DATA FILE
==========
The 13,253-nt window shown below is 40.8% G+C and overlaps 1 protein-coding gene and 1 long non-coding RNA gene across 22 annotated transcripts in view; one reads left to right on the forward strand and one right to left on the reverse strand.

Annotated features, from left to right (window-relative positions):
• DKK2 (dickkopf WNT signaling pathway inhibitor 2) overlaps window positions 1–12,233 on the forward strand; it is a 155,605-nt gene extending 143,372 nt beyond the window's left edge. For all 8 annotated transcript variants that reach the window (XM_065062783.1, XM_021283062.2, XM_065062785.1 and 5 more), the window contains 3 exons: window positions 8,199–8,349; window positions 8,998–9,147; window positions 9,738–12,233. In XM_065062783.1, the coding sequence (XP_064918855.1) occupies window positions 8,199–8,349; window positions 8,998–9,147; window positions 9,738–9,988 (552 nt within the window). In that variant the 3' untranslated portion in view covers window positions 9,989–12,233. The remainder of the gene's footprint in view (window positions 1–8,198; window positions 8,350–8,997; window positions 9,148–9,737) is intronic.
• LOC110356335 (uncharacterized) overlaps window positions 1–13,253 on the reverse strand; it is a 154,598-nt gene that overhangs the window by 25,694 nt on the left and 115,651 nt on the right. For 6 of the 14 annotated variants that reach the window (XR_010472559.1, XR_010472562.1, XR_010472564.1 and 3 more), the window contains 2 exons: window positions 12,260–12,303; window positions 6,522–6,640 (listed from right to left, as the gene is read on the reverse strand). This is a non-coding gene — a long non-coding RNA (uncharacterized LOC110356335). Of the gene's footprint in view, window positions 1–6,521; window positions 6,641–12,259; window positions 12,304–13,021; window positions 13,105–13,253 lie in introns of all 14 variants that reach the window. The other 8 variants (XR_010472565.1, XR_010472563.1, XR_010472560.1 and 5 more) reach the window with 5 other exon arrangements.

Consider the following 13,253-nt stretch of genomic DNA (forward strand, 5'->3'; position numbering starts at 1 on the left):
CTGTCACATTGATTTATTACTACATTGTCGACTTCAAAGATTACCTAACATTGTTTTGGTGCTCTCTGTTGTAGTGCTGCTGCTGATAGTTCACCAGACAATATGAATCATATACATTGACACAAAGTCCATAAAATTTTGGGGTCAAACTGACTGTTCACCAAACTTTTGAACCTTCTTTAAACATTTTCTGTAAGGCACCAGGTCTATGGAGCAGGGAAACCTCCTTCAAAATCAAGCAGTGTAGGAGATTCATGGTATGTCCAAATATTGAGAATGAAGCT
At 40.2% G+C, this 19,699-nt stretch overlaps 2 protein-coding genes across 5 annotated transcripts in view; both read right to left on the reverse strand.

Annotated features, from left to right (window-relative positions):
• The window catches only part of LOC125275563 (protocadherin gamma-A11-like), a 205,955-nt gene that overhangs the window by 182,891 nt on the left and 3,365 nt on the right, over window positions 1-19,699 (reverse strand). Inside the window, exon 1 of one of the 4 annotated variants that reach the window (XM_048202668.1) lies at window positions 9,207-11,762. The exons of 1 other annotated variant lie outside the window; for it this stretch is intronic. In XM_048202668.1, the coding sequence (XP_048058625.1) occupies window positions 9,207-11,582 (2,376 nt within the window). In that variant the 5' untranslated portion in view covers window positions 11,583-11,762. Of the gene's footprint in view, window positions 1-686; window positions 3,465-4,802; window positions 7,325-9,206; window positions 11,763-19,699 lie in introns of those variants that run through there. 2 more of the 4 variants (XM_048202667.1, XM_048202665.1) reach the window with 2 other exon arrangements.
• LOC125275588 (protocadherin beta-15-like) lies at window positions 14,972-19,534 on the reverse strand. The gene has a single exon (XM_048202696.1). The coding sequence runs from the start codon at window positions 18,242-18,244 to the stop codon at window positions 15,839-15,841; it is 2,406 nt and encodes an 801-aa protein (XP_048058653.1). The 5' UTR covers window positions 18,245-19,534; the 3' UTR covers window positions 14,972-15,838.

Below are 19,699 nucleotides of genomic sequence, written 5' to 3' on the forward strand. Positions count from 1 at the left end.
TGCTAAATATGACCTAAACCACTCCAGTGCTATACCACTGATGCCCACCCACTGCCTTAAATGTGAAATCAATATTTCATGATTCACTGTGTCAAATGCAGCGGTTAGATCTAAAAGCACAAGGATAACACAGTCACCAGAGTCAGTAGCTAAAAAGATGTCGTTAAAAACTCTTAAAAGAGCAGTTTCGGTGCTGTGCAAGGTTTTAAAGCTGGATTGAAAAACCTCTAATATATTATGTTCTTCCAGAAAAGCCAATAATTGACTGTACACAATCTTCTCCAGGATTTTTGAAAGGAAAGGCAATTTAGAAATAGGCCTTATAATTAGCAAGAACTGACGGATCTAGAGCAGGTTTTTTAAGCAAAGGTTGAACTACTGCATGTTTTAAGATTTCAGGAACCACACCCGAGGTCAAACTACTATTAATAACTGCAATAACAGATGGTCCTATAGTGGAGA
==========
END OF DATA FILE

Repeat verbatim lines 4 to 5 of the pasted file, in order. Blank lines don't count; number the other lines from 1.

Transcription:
• LOC110356335 (uncharacterized) overlaps window positions 1–13,253 on the reverse strand; it is a 154,598-nt gene that overhangs the window by 25,694 nt on the left and 115,651 nt on the right. For 6 of the 14 annotated variants that reach the window (XR_010472559.1, XR_010472562.1, XR_010472564.1 and 3 more), the window contains 2 exons: window positions 12,260–12,303; window positions 6,522–6,640 (listed from right to left, as the gene is read on the reverse strand). This is a non-coding gene — a long non-coding RNA (uncharacterized LOC110356335). Of the gene's footprint in view, window positions 1–6,521; window positions 6,641–12,259; window positions 12,304–13,021; window positions 13,105–13,253 lie in introns of all 14 variants that reach the window. The other 8 variants (XR_010472565.1, XR_010472563.1, XR_010472560.1 and 5 more) reach the window with 5 other exon arrangements.

Consider the following 13,253-nt stretch of genomic DNA (forward strand, 5'->3'; position numbering starts at 1 on the left):